In North Dakota dorms needed for energy workers

NY Times:
 As much as the drilling rigs that tower over this once placid corner of the prairie, the two communities springing up just outside of town testify to the galloping pace of growth here in oil country.
They are called man camps — temporary housing compounds supporting the overwhelmingly male work force flooding the region in search of refuge from a stormy economy. These two, Capital Lodge and Tioga Lodge, built on opposite sides of a highway, will have up to 3,700 residents, according to current plans.
Confronted with the unusual problem of too many unfilled jobs and not enough empty beds to accommodate the new arrivals, North Dakota embraced the camps — typically made of low-slung, modular dormitory-style buildings — as the imperfect solution to keeping workers rested and oil flowing.
But now, even as the housing shortage worsens, towns like this one are denying new applications for the camps. In many places they have come to embody the danger of growing too big too fast, cluttering formerly idyllic vistas, straining utilities, overburdening emergency services and aggravating relatively novel problems like traffic jams, long lines and higher crime.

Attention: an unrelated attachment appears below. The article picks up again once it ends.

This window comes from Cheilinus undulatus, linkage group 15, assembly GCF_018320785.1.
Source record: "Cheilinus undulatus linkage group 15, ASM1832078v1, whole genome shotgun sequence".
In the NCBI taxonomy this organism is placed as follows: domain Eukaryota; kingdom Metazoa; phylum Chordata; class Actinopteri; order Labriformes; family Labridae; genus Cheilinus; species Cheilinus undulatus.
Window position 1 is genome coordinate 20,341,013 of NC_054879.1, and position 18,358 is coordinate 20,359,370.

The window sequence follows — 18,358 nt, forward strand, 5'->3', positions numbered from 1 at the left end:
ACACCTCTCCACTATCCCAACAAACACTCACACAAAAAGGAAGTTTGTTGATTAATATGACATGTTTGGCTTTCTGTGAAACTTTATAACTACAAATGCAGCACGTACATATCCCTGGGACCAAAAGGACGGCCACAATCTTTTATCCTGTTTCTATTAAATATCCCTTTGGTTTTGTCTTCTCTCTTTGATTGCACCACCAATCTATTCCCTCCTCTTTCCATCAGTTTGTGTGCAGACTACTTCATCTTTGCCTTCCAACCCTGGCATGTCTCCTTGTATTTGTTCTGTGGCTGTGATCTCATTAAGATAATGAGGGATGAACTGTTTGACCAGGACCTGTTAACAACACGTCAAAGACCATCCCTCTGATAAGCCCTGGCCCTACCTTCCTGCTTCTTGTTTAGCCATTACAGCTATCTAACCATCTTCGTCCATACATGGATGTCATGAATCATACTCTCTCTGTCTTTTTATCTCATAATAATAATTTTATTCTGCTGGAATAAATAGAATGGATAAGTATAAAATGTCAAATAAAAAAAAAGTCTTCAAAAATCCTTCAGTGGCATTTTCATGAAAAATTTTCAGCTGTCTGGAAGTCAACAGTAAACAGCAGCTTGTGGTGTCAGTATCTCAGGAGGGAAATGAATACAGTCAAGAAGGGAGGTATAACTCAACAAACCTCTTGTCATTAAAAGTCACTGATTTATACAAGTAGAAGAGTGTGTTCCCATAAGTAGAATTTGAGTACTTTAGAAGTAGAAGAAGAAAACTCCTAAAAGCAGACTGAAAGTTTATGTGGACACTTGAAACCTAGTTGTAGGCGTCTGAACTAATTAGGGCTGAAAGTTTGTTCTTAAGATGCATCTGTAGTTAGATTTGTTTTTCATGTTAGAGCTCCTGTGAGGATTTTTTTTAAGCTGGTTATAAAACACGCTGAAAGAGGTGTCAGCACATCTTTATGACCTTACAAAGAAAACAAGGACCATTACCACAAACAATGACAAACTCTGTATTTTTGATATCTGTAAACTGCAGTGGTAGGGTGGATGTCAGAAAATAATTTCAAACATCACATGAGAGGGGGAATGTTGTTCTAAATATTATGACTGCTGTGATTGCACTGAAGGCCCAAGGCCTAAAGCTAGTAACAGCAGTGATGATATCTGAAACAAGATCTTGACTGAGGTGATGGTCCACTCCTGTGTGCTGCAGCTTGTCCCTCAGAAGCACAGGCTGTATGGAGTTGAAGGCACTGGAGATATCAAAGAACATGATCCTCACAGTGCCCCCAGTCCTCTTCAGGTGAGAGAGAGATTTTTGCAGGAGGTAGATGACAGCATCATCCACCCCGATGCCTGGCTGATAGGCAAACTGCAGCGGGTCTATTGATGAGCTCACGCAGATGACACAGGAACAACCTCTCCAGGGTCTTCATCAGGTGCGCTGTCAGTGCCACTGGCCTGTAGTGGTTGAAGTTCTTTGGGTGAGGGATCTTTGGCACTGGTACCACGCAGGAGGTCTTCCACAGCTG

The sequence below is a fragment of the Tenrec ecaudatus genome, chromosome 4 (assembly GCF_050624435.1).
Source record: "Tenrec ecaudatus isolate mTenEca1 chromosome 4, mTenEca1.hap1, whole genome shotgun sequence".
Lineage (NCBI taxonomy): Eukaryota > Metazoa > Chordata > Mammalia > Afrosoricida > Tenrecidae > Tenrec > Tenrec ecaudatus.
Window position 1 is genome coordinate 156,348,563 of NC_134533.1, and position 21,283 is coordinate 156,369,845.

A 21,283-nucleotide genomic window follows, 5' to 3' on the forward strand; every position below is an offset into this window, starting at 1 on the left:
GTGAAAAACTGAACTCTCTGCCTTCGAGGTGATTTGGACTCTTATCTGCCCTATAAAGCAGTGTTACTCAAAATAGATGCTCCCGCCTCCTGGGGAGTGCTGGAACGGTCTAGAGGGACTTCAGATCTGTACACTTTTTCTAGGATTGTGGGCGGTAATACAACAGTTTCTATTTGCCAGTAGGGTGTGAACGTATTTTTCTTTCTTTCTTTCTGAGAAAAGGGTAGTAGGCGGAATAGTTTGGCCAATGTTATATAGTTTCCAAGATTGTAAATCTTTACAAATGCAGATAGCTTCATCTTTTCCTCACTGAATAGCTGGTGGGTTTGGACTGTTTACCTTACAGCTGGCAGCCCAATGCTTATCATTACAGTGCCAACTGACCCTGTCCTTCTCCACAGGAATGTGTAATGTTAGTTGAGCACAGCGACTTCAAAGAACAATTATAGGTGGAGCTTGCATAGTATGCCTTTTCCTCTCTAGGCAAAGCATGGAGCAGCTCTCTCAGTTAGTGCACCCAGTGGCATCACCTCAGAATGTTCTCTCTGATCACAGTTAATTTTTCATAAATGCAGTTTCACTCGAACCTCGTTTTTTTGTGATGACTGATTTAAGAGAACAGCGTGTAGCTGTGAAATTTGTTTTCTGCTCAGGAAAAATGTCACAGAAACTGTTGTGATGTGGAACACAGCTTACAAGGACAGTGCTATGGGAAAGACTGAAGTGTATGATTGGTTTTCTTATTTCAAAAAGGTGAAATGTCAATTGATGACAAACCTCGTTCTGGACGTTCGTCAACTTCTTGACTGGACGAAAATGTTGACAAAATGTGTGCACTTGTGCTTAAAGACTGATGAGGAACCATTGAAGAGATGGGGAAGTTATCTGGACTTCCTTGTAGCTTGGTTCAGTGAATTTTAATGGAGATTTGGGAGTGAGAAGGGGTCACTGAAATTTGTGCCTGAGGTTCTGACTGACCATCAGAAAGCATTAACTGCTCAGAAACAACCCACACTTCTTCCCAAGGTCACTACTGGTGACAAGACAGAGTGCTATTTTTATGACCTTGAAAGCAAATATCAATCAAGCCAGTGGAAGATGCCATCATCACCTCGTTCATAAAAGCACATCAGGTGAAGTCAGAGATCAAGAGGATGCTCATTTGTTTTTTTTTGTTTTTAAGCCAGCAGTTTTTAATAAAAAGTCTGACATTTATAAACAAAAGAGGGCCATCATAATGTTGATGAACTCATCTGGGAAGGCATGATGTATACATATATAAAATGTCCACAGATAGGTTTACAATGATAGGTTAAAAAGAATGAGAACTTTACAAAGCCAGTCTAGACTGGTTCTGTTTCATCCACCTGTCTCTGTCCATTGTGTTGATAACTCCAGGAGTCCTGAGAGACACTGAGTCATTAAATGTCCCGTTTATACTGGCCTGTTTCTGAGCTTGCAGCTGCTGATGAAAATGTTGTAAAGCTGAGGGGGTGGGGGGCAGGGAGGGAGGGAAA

The grumbling has escalated despite the huge influx of wealth from the boom, largely because it has become clear that growth is overwhelming capacity. Indeed, local leaders note incredulously that a conference on regional infrastructure took place in Colorado last month because the region lacked the facilities to host its own event.
“We need a little time to catch our breath to figure out what resources we need in place before we keep expanding,” said Ward Heidbreder, city coordinator in nearby Stanley, which has two camps.
In recent weeks, Williams County, where thousands of previously approved camp beds have yet to be built, and Mountrail County, where one-third of the population is living in temporary housing, imposed moratoriums on man camp development. McKenzie County, where the growth had been particularly untamed thanks to the absence of any zoning rules, is even considering breaking with a century of tradition and requiring building permits.
In the Texas Eagle Ford area where there has also been an influx of workers to work on the drill sites, the RV sites are taking up the slack in housing.  The increase in sales tax and property taxes is being used to improve the roads and infrastructure to deal with the growth.  In the meantime the communities are prospering from the growth.  I suspect they are in North Dakota too.

This kind of growth would be possible in other parts of the country and cure much of the unemployment problems if the Democrats would get out of the way of energy production.


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